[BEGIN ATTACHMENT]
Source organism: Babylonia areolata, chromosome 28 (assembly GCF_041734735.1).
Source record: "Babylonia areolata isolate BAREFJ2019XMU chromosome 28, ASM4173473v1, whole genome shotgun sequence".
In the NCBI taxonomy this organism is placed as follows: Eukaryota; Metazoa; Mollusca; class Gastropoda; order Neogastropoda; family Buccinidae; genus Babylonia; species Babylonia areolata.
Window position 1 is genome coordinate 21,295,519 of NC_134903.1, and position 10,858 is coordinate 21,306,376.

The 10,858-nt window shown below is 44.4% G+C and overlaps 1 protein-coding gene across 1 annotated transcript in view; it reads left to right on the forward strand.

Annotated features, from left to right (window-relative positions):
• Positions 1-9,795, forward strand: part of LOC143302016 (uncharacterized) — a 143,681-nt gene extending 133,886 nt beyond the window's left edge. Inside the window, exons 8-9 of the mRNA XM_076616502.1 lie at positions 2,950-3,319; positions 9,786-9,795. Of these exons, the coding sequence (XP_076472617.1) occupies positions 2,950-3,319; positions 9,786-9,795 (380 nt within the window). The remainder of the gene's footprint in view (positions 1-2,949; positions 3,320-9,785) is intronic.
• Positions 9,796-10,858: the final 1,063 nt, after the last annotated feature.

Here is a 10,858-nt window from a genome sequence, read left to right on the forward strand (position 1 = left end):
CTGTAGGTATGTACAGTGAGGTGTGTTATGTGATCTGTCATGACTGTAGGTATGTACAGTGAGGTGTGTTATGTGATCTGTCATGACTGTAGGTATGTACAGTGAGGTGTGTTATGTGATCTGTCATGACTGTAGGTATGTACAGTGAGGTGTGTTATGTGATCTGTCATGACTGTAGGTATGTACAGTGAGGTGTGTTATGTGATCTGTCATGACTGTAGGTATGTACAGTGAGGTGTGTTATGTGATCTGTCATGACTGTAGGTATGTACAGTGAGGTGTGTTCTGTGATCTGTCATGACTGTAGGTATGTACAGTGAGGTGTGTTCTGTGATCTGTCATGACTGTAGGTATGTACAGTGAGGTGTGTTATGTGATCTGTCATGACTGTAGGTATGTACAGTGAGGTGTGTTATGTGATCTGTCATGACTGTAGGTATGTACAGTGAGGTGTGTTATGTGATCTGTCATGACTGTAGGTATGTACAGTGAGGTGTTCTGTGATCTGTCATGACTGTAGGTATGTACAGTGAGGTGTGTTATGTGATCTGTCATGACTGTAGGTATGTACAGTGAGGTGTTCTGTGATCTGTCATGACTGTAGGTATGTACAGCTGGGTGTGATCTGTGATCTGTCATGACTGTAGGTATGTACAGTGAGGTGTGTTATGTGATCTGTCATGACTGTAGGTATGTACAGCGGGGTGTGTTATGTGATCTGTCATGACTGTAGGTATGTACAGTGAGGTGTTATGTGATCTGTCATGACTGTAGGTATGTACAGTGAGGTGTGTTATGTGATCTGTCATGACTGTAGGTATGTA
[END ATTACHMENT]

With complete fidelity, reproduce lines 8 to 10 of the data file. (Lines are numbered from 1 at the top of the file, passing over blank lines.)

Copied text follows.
• Positions 9,796-10,858: the final 1,063 nt, after the last annotated feature.

Here is a 10,858-nt window from a genome sequence, read left to right on the forward strand (position 1 = left end):
CTGTAGGTATGTACAGTGAGGTGTGTTATGTGATCTGTCATGACTGTAGGTATGTACAGTGAGGTGTGTTATGTGATCTGTCATGACTGTAGGTATGTACAGTGAGGTGTGTTATGTGATCTGTCATGACTGTAGGTATGTACAGTGAGGTGTGTTATGTGATCTGTCATGACTGTAGGTATGTACAGTGAGGTGTGTTATGTGATCTGTCATGACTGTAGGTATGTACAGTGAGGTGTGTTATGTGATCTGTCATGACTGTAGGTATGTACAGTGAGGTGTGTTCTGTGATCTGTCATGACTGTAGGTATGTACAGTGAGGTGTGTTCTGTGATCTGTCATGACTGTAGGTATGTACAGTGAGGTGTGTTATGTGATCTGTCATGACTGTAGGTATGTACAGTGAGGTGTGTTATGTGATCTGTCATGACTGTAGGTATGTACAGTGAGGTGTGTTATGTGATCTGTCATGACTGTAGGTATGTACAGTGAGGTGTTCTGTGATCTGTCATGACTGTAGGTATGTACAGTGAGGTGTGTTATGTGATCTGTCATGACTGTAGGTATGTACAGTGAGGTGTTCTGTGATCTGTCATGACTGTAGGTATGTACAGCTGGGTGTGATCTGTGATCTGTCATGACTGTAGGTATGTACAGTGAGGTGTGTTATGTGATCTGTCATGACTGTAGGTATGTACAGCGGGGTGTGTTATGTGATCTGTCATGACTGTAGGTATGTACAGTGAGGTGTTATGTGATCTGTCATGACTGTAGGTATGTACAGTGAGGTGTGTTATGTGATCTGTCATGACTGTAGGTATGTA